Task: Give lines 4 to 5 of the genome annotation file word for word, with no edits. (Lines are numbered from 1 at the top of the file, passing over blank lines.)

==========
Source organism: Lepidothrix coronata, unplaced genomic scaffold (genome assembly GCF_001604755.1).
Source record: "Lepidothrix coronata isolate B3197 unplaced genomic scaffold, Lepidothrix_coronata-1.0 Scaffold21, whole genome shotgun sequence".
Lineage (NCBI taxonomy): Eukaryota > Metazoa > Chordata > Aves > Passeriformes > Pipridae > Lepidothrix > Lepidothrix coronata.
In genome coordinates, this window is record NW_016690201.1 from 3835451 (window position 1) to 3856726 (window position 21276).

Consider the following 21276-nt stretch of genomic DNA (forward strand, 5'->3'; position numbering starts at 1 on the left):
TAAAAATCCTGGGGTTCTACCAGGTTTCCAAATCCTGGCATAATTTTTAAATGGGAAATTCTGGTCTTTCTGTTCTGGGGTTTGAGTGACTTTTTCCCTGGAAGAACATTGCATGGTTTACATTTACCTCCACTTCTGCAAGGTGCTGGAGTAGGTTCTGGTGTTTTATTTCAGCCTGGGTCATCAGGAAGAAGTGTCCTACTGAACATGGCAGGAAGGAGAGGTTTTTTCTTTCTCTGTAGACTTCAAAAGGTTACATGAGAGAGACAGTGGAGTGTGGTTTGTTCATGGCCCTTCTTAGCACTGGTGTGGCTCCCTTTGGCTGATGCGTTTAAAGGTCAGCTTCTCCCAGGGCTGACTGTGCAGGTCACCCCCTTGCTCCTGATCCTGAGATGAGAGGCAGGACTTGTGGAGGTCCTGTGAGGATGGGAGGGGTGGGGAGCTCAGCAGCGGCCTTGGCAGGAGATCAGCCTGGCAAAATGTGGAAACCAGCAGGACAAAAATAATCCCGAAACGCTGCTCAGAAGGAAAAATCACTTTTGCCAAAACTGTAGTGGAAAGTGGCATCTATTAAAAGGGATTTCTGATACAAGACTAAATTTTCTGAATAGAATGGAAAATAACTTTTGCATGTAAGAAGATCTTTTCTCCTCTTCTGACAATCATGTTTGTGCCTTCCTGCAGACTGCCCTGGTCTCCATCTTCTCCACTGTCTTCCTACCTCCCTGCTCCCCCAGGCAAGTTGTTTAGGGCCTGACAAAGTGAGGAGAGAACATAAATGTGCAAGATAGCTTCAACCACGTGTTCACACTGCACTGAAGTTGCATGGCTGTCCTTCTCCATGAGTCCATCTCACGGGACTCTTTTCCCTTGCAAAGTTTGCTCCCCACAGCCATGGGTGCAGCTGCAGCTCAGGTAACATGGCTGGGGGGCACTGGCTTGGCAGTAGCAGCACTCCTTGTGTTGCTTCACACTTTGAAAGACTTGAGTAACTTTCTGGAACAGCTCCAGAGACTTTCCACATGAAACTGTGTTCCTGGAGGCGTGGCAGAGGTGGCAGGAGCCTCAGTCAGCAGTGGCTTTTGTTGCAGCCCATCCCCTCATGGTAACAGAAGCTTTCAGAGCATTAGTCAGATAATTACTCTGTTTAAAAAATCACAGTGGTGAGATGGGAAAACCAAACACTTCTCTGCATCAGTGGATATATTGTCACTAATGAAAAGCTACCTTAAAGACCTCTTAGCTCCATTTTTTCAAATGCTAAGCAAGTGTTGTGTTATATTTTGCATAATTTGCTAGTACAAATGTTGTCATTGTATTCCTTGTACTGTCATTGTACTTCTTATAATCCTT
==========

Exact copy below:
In genome coordinates, this window is record NW_016690201.1 from 3835451 (window position 1) to 3856726 (window position 21276).

Consider the following 21276-nt stretch of genomic DNA (forward strand, 5'->3'; position numbering starts at 1 on the left):